Thought for the day: Time can be spent, but it can't be bought, so we've gotta spend it wisely. (It isn't always on our side...)
Last Saturday was our high school reunion, but Smarticus and I didn't spend all day driving to Maryland so we could attend. It wasn't our hundredth, but in human terms, it was a pretty big milestone. Fifty. (gulp) Fifty. (Maybe we'll attend our hundredth?)
To celebrate that rather auspicious half-century mark, I offer you the following poem about reunions. (Author unknown.)
Every five years, as summertime nears,
An announcement arrives in the mail,
A reunion is planned; it'll be really grand;
Make plans to attend without fail.
I'll never forget the first time we met;
We tried so hard to impress.
We drove fancy cars, smoked big cigars,
And wore our most elegant dress.
It was quite an affair; the whole class was there.
It was held at a fancy hotel.
We wined, and we dined, and we acted refined,
And everyone thought it was swell.
The men all conversed about who had been first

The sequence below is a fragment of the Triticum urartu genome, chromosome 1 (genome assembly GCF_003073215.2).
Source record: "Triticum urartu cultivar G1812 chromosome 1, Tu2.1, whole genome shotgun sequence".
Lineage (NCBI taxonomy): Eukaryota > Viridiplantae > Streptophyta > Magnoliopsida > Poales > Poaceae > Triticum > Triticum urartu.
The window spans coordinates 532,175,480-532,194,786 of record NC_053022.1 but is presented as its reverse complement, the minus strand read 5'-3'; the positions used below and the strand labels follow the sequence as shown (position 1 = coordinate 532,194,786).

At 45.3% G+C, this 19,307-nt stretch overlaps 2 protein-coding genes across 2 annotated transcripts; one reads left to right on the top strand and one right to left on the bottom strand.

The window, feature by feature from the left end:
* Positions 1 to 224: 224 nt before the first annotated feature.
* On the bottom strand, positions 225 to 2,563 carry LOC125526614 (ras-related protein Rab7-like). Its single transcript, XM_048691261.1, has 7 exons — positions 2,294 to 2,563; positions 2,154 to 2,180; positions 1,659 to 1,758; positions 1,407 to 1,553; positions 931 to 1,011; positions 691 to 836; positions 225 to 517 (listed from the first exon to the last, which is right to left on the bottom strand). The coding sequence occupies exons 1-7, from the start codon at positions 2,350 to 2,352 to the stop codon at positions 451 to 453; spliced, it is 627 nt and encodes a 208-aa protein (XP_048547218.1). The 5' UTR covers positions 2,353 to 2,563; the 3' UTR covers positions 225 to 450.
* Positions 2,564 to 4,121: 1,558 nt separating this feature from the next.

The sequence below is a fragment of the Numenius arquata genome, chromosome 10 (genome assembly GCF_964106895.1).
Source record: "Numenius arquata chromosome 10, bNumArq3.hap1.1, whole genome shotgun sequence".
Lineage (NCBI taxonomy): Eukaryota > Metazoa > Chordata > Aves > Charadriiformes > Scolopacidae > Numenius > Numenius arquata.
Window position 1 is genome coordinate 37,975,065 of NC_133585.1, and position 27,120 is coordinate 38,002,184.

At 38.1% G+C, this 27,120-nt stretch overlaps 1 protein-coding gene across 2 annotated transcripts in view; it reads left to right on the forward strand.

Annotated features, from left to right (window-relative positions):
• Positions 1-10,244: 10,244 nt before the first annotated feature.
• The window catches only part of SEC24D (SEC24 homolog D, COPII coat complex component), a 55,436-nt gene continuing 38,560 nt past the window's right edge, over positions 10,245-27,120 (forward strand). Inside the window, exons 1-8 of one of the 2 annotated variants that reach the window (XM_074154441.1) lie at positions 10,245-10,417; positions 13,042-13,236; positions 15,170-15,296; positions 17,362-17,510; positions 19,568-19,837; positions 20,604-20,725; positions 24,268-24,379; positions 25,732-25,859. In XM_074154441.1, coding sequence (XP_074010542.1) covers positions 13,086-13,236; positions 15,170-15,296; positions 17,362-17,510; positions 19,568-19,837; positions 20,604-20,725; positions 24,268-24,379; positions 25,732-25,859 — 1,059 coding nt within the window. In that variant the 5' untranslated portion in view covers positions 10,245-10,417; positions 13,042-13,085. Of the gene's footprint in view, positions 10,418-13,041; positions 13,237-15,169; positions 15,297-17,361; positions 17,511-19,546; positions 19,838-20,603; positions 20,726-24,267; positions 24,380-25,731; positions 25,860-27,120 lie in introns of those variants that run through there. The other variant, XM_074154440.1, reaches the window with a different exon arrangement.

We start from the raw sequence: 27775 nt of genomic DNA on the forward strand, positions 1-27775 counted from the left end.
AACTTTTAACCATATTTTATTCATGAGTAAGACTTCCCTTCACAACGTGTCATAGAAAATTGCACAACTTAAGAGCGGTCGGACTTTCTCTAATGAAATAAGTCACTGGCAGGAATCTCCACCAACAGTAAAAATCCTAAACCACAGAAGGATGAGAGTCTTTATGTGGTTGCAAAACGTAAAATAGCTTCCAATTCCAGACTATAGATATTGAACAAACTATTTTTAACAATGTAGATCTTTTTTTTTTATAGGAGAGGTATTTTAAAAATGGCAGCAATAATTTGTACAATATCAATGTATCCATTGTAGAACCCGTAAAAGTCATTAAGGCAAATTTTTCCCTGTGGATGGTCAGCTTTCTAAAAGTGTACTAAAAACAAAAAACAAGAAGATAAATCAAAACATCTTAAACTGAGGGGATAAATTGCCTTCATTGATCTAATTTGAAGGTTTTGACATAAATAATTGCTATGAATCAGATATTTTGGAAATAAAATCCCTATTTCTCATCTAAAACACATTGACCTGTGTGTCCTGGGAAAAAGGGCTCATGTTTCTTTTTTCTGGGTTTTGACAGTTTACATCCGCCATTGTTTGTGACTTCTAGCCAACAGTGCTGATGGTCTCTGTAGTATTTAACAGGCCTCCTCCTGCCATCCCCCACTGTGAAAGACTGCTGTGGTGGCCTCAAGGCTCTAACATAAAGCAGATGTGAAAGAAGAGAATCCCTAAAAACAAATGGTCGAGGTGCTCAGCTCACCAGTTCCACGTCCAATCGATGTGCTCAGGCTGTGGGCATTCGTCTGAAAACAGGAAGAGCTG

To achieve great fortune and fame.
Meanwhile, their spouses described their fine houses
And how beautiful their children became.
The homecoming queen, who once had been lean,
Now weighed in at one-ninety-six.
The jocks who were there had all lost their hair,
And the cheerleaders could no longer do kicks.
No one had heard about the class nerd
Who'd guided a spacecraft to the moon;
Or poor little Jane, who's always been plain;
She married a shipping tycoon.
The boy we'd decreed 'most apt to succeed'
Was serving ten years in the pen,
While the one voted 'least' now was a priest;
Just shows you can be wrong now and then.
They awarded a prize to one of the guys
Who seemed to have aged the least..
Another was given to the grad who had driven
The farthest to attend the feast.
They took a class picture, a curious mixture
Of beehives, crew cuts and wide ties.
Tall, short, or skinny, the style was the mini;
You never saw so many thighs.
At our next get-together, no one cared whether
They impressed their classmates or not.
The mood was informal, a whole lot more normal;
By this time we'd all gone to pot.
It was held out-of-doors, at the lake shores;
We ate hamburgers, coleslaw, and beans.
Then most of us lay around in the shade,
In our comfortable T-shirts and jeans.
By the fiftieth year, it was abundantly clear,
We were definitely over the hill.
[Hmmmph! How can we be over the hill
when we haven't even reached the top
So how did